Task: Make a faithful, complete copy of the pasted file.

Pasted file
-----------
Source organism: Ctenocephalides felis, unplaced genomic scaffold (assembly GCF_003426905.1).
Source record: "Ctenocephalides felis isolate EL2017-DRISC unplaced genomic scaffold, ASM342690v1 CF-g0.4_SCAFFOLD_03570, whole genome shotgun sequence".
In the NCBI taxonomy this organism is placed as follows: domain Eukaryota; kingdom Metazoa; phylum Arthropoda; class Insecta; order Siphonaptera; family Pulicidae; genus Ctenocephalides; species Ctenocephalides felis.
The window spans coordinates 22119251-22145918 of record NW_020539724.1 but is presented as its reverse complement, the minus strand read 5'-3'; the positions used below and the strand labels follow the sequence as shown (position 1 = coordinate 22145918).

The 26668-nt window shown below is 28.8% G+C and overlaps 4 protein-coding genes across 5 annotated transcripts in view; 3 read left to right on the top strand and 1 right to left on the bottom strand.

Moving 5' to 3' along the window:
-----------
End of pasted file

Source organism: Ctenocephalides felis, unplaced genomic scaffold (assembly GCF_003426905.1).
Source record: "Ctenocephalides felis isolate EL2017-DRISC unplaced genomic scaffold, ASM342690v1 CF-g0.4_SCAFFOLD_03570, whole genome shotgun sequence".
In the NCBI taxonomy this organism is placed as follows: domain Eukaryota; kingdom Metazoa; phylum Arthropoda; class Insecta; order Siphonaptera; family Pulicidae; genus Ctenocephalides; species Ctenocephalides felis.
The window spans coordinates 22119251-22145918 of record NW_020539724.1 but is presented as its reverse complement, the minus strand read 5'-3'; the positions used below and the strand labels follow the sequence as shown (position 1 = coordinate 22145918).

The 26668-nt window shown below is 28.8% G+C and overlaps 4 protein-coding genes across 5 annotated transcripts in view; 3 read left to right on the top strand and 1 right to left on the bottom strand.

Moving 5' to 3' along the window: